On November 22, 2013, the Food and Drug Administration flexed its regulatory muscle by sending a warning letter to a genetic-testing company that goes under the stylish name of 23andme. The object of FDA scorn was a diagnostic kit that the tech company, backed by among others Google and Johnson & Johnson, sold to customers for $99. The kit contained an all-purpose saliva-based test that could give customers information about some 240 genetic traits, which relate to a wide range of genetic traits and disease conditions. The FDA warning letter chastised 23andme in no uncertain terms for being noncooperative and nonresponsive over a five-year period in supplying information that the FDA wanted to evaluate its product as a Type III device under the Medical Devices Act.
Legal Regulation of 23andme There is no doubt that the FDA is on solid legal ground. This case is not like the processes involved in Regenerative Sciences, LLC v. United States, where the FDA asserted that physicians' use of certain stem-cell procedures for joint disease involved the use of a drug that required FDA approval before it could be approved for use. In an earlier essay for the Manhattan Institute, I argued that this classification was in fact both legally incorrect and socially mischievous. In this case, the legal arguments are not available to 23andme because the current definition of "medical devices" covers not only those devices intended for use on the human body, but also those used for the diagnosis of disease. The Type III classification means that this device has to receive premarket approval from the FDA, which in turn requires that it be shown to be safe and effective for its intended use. Getting approval under this standard is arduous business, because any such approval must be for each of the tests separately. 240 tests thus require that number of approvals. The costs are prohibitive, and the delay enormous.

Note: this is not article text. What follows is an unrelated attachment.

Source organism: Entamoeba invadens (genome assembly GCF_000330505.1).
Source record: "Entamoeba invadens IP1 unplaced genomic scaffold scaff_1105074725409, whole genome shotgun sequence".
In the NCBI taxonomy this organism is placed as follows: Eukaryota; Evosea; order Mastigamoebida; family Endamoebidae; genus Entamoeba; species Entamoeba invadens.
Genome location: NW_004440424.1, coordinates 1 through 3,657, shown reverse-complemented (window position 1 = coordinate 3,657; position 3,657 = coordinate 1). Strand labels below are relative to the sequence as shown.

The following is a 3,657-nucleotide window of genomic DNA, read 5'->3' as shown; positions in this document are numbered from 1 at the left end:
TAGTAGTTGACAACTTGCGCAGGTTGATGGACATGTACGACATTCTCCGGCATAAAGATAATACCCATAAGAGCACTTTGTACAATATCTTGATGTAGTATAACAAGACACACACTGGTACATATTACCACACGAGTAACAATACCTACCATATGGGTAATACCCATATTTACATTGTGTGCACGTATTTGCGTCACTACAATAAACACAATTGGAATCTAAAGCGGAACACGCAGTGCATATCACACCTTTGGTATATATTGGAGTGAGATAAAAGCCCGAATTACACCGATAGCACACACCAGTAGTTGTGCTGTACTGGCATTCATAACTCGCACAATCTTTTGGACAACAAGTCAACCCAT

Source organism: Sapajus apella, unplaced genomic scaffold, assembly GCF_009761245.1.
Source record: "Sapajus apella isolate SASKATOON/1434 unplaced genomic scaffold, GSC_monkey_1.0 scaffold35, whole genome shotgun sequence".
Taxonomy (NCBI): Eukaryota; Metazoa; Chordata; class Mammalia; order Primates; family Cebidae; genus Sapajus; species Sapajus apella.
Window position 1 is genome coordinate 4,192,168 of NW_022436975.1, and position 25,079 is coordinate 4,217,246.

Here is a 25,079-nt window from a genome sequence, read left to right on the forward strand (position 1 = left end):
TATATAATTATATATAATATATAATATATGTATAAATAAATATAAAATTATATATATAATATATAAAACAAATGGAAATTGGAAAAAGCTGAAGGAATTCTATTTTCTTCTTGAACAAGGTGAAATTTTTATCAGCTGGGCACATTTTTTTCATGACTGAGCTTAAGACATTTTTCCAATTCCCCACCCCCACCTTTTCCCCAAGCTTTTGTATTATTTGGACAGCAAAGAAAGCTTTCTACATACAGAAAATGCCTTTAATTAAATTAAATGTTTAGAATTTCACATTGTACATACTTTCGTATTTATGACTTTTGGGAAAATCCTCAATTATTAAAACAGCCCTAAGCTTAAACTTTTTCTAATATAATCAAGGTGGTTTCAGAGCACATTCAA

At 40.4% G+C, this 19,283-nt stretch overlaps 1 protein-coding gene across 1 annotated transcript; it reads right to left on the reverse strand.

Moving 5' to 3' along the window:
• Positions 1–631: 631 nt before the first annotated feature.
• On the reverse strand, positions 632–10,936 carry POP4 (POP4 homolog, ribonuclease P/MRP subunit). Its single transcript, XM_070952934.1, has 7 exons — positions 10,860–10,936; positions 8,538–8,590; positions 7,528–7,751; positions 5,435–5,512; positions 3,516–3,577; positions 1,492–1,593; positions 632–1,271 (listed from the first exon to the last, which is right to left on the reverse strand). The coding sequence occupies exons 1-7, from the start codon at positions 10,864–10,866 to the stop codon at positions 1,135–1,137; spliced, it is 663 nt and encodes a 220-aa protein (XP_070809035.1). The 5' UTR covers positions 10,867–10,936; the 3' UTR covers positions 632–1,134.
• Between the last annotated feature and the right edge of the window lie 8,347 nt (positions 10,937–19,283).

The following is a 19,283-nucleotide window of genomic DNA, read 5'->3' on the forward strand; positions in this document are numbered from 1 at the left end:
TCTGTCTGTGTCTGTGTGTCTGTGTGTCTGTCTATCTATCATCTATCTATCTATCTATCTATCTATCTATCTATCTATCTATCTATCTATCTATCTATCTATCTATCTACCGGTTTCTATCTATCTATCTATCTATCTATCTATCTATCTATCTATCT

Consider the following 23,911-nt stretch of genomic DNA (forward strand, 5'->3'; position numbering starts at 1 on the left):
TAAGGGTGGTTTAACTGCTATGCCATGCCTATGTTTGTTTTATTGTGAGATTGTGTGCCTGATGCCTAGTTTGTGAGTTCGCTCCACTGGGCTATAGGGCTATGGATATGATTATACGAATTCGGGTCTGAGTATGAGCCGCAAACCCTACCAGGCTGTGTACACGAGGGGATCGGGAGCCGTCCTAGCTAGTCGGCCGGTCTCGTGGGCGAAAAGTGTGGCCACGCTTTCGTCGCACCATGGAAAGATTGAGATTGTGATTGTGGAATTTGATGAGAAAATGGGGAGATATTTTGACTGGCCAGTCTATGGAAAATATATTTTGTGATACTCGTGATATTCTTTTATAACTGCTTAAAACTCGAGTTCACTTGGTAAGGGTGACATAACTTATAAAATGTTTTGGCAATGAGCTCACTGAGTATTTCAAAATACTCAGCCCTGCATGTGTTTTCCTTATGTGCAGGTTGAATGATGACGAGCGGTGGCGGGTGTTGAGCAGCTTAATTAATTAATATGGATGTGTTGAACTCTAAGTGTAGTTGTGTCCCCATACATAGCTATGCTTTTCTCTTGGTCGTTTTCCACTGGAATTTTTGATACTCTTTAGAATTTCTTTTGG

The FDA Warning Letter is significant both for what it says and for what it does not say. On the former, it details all the various steps that the FDA has taken in order to help shepherd 23andme through the FDA's processes, including the types of warning that the products should contain, and the various modifications that could be introduced in order to mitigate the risks of its use. It then notes that 23andme has done little to take advantage of the assistance offered to it. Indeed, worse, it has simply gone about its business selling the kits, without so much as a bow in the direction of the FDA.